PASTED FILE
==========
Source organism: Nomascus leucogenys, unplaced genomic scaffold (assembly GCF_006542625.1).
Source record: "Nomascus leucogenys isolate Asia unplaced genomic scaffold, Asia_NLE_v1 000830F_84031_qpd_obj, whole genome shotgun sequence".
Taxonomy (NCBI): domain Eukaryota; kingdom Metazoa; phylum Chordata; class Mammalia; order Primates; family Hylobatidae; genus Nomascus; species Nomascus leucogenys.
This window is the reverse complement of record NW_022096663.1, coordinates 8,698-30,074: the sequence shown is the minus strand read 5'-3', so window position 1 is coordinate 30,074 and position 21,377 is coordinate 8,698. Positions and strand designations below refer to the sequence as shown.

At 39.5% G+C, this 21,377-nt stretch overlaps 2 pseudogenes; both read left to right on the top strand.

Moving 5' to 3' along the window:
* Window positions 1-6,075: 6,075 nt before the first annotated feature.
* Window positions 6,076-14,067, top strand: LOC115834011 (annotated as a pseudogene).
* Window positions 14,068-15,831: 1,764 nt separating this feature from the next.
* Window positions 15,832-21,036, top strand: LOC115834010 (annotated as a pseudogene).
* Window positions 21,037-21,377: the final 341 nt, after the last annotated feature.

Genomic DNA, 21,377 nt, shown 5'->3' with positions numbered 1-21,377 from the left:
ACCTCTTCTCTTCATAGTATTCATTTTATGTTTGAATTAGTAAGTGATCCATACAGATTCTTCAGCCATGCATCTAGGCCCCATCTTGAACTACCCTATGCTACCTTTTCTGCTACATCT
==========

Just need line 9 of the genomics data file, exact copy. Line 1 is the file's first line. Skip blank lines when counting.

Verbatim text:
* Window positions 14,068-15,831: 1,764 nt separating this feature from the next.